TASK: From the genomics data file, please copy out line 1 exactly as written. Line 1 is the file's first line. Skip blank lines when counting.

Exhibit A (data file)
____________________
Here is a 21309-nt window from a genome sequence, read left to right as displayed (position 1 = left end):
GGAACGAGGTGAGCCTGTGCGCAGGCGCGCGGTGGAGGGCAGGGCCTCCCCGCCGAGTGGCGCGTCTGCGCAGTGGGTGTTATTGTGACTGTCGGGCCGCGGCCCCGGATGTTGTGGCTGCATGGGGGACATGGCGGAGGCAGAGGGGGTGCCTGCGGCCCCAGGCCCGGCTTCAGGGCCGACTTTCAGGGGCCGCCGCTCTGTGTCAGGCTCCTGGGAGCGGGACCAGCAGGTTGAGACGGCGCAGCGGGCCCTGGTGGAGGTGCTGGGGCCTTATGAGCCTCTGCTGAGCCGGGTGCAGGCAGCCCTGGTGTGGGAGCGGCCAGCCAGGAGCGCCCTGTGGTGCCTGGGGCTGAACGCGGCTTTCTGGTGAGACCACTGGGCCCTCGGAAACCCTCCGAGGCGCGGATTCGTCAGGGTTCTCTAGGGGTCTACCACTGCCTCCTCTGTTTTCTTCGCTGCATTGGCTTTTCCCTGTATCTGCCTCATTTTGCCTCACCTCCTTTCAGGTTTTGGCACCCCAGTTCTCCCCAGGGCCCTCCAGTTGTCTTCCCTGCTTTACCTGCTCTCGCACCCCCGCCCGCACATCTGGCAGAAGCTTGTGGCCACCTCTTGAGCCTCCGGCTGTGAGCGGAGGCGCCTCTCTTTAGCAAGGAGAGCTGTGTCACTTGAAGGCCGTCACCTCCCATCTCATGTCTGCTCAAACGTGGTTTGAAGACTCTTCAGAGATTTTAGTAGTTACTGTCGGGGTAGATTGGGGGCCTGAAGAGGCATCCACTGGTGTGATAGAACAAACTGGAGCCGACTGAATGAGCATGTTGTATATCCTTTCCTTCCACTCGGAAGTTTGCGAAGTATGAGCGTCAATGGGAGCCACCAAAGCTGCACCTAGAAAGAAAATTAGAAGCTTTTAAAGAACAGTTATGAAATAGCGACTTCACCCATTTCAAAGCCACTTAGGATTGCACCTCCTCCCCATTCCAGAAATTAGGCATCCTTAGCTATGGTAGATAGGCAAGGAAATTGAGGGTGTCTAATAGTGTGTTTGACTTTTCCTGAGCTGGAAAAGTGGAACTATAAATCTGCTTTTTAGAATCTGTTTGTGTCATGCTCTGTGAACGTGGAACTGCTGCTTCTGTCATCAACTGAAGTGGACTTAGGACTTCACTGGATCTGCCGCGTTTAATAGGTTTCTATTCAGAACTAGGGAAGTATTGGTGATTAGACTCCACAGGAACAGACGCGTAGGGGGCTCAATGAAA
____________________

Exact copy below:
Here is a 21309-nt window from a genome sequence, read left to right as displayed (position 1 = left end):